Mr Teo Hong Mong lost his father when he was just one year old. His father, then a 26-year-old volunteer fighter with Straits Settlements Volunteer Force, was rounded up by the Japanese soldiers, driven off on a lorry and brought to Changi to be shot.
"I grew up not knowing my father and not experiencing the love of a father," wrote Mr Teo, 73, on a wreath he placed near the memorial column. "I pray that such cruelty and slaughter of civilian victims will never happen again," said the former engineer, who also handed over his dad's certificate of commendation for serving the country during the Japanese Occupation to a war historian at the service.
Mr Teo was among the more than 1,000 people who attended the 47th War Memorial Service, organised by the Singapore Chinese Chamber of Commerce and Industry on Saturday morning, to remember civilian victims who died during the Japanese Occupation. Held at the War Memorial Park in Beach Road, representatives - including those from schools and religious organisations - took turns to lay wreaths at the foot of the 67m high war memorial. Acting Minister for Culture, Community and Youth Lawrence Wong was the guest-of-honour at the service.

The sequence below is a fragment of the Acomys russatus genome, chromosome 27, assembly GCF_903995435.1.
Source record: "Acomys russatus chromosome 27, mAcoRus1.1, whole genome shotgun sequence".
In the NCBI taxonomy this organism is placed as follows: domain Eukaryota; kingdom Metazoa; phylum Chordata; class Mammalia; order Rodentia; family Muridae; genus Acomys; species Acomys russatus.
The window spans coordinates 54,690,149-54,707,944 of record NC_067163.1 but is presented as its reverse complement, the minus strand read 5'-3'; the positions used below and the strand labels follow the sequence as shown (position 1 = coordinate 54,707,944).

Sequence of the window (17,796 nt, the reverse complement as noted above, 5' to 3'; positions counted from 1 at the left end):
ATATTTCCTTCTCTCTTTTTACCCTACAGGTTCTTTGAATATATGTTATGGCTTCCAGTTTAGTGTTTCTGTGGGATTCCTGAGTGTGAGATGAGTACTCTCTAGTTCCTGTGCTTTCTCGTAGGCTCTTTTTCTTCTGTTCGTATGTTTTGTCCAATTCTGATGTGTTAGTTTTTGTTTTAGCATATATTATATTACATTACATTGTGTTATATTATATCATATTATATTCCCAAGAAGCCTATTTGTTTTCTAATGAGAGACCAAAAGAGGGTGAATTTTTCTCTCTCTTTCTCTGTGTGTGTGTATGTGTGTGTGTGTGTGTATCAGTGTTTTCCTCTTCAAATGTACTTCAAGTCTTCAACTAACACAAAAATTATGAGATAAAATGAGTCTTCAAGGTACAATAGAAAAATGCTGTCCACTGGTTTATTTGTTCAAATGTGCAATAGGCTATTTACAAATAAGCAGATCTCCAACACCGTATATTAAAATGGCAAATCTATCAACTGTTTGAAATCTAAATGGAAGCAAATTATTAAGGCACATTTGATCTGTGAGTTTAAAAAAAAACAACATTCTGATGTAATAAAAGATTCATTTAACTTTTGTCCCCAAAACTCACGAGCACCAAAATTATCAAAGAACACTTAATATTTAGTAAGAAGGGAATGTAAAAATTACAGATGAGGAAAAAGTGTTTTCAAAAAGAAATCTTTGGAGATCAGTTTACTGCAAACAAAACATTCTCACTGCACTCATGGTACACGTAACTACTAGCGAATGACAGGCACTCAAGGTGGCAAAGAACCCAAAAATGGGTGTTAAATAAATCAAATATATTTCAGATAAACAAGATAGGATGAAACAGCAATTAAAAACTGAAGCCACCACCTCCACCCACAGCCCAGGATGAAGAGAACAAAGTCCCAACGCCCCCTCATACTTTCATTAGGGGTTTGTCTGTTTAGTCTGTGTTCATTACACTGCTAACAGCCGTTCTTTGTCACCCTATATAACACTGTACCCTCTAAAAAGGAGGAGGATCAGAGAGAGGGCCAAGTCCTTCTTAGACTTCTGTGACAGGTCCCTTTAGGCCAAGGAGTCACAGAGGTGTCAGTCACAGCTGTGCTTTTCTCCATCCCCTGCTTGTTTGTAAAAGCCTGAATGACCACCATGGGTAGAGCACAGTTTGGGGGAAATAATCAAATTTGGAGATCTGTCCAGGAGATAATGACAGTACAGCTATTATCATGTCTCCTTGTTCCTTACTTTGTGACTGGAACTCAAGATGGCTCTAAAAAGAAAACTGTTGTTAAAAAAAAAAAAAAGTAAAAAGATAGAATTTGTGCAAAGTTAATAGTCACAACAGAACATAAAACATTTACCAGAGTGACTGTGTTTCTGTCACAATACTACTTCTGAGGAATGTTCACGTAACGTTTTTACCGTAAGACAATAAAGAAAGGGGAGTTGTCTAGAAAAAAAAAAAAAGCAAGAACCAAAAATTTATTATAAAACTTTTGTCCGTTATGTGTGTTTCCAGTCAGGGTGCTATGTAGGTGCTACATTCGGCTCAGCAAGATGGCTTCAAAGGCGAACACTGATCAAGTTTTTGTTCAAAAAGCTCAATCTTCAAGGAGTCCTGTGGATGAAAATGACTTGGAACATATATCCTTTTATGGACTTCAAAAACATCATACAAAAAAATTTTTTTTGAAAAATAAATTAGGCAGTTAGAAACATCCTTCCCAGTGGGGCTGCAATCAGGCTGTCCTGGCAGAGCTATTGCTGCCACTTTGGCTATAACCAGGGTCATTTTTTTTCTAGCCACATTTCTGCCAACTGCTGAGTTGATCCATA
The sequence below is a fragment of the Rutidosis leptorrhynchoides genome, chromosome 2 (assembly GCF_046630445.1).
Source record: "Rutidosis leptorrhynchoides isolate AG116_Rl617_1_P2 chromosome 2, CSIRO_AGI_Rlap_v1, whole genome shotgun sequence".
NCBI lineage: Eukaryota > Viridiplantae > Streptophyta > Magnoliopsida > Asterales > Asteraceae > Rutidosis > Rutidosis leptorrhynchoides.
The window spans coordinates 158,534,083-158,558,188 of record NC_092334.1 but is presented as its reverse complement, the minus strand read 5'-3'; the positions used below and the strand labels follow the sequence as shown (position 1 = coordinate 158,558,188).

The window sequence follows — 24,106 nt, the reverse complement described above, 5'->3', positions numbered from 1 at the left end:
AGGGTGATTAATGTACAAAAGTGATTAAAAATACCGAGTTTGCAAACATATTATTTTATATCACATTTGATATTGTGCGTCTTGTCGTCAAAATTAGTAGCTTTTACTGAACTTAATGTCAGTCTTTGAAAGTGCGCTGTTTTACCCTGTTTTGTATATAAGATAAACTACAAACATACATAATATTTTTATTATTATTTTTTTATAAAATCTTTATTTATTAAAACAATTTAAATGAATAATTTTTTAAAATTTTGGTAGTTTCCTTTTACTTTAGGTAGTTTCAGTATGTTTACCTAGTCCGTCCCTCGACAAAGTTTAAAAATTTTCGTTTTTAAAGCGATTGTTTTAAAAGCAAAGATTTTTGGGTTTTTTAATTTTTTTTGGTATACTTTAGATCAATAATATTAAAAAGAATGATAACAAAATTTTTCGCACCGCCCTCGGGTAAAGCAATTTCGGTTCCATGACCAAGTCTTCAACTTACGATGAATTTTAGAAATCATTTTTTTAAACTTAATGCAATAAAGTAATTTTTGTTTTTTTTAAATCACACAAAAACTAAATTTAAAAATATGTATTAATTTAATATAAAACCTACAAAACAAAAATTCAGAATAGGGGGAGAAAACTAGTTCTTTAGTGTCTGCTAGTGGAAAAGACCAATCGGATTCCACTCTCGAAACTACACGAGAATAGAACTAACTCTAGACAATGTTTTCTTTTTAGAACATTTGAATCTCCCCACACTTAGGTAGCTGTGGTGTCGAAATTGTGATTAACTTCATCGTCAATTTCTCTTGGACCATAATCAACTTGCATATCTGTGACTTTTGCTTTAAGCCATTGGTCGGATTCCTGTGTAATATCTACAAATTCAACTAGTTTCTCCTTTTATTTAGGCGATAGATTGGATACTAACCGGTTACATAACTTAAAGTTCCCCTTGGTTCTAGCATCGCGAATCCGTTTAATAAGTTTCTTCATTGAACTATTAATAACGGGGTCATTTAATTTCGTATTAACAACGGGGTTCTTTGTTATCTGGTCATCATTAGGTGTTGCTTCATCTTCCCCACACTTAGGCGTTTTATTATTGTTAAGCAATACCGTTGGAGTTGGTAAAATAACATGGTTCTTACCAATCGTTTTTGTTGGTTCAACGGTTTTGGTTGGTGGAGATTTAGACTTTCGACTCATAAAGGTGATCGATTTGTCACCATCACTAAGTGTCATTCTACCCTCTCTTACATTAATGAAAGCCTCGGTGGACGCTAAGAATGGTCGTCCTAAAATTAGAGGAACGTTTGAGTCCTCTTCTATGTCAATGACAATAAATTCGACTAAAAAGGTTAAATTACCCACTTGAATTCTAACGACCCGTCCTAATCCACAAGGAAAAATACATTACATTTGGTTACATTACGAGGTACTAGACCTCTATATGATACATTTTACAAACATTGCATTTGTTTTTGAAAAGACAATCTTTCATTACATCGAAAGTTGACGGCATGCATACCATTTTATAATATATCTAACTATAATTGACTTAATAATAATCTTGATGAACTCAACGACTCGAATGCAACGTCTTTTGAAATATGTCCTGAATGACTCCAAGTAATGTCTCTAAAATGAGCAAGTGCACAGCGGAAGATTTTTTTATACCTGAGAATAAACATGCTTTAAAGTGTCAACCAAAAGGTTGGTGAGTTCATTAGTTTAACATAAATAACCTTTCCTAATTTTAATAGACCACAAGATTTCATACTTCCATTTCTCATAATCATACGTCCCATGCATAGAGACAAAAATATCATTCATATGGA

Singapore fell to the Japanese on Feb 15, 1942. Built 25 years later, the memorial has four vertical pillars symbolising the shared war experiences of the four races here. Underneath the structure lay the remains of unknown war victims. The Japanese occupied Singapore for more than three years before surrendering to the Allied forces and returning Singapore to British control in 1945.
On Saturday, which is also Total Defence Day, the ceremony began when the Singapore Civil Defence Force sounded the "all clear" signal from the Public Warning System. The signal is used in an emergency to inform the public that danger is over and life can return to normal. Participants then said prayers, observed a minute of silence, and paid their respects to the dead at the memorial.